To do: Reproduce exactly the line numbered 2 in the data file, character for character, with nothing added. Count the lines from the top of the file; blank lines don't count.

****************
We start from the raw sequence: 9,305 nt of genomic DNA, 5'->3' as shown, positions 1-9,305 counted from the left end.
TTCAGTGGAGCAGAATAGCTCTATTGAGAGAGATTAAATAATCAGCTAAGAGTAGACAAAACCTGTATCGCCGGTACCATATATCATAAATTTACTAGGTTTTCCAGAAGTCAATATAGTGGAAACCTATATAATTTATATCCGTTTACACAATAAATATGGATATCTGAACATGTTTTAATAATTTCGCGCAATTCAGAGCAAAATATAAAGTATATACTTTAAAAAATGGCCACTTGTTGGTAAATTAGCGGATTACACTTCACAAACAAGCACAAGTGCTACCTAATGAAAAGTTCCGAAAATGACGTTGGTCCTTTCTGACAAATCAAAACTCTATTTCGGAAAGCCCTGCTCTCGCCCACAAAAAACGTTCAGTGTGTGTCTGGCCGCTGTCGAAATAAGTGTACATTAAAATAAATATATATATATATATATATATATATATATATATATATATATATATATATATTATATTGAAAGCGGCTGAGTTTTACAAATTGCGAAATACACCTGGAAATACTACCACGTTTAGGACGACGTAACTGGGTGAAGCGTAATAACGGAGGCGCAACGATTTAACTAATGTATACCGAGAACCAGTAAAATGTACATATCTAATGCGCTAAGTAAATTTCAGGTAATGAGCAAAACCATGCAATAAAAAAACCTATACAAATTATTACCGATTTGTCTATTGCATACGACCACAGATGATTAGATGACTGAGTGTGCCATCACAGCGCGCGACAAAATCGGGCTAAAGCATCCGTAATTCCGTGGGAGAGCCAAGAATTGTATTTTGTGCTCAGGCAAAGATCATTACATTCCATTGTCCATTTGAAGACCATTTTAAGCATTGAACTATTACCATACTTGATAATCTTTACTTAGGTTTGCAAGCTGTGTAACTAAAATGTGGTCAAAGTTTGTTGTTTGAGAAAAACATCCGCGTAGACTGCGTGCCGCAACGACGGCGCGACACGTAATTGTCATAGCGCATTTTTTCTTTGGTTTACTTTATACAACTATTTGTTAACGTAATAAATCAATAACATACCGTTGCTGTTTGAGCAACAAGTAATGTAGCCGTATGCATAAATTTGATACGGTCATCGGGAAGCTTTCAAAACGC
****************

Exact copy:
TTCAGTGGAGCAGAATAGCTCTATTGAGAGAGATTAAATAATCAGCTAAGAGTAGACAAAACCTGTATCGCCGGTACCATATATCATAAATTTACTAGGTTTTCCAGAAGTCAATATAGTGGAAACCTATATAATTTATATCCGTTTACACAATAAATATGGATATCTGAACATGTTTTAATAATTTCGCGCAATTCAGAGCAAAATATAAAGTATATACTTTAAAAAATGGCCACTTGTTGGTAAATTAGCGGATTACACTTCACAAACAAGCACAAGTGCTACCTAATGAAAAGTTCCGAAAATGACGTTGGTCCTTTCTGACAAATCAAAACTCTATTTCGGAAAGCCCTGCTCTCGCCCACAAAAAACGTTCAGTGTGTGTCTGGCCGCTGTCGAAATAAGTGTACATTAAAATAAATATATATATATATATATATATATATATATATATATATATATATATATATATTATATTGAAAGCGGCTGAGTTTTACAAATTGCGAAATACACCTGGAAATACTACCACGTTTAGGACGACGTAACTGGGTGAAGCGTAATAACGGAGGCGCAACGATTTAACTAATGTATACCGAGAACCAGTAAAATGTACATATCTAATGCGCTAAGTAAATTTCAGGTAATGAGCAAAACCATGCAATAAAAAAACCTATACAAATTATTACCGATTTGTCTATTGCATACGACCACAGATGATTAGATGACTGAGTGTGCCATCACAGCGCGCGACAAAATCGGGCTAAAGCATCCGTAATTCCGTGGGAGAGCCAAGAATTGTATTTTGTGCTCAGGCAAAGATCATTACATTCCATTGTCCATTTGAAGACCATTTTAAGCATTGAACTATTACCATACTTGATAATCTTTACTTAGGTTTGCAAGCTGTGTAACTAAAATGTGGTCAAAGTTTGTTGTTTGAGAAAAACATCCGCGTAGACTGCGTGCCGCAACGACGGCGCGACACGTAATTGTCATAGCGCATTTTTTCTTTGGTTTACTTTATACAACTATTTGTTAACGTAATAAATCAATAACATACCGTTGCTGTTTGAGCAACAAGTAATGTAGCCGTATGCATAAATTTGATACGGTCATCGGGAAGCTTTCAAAACGC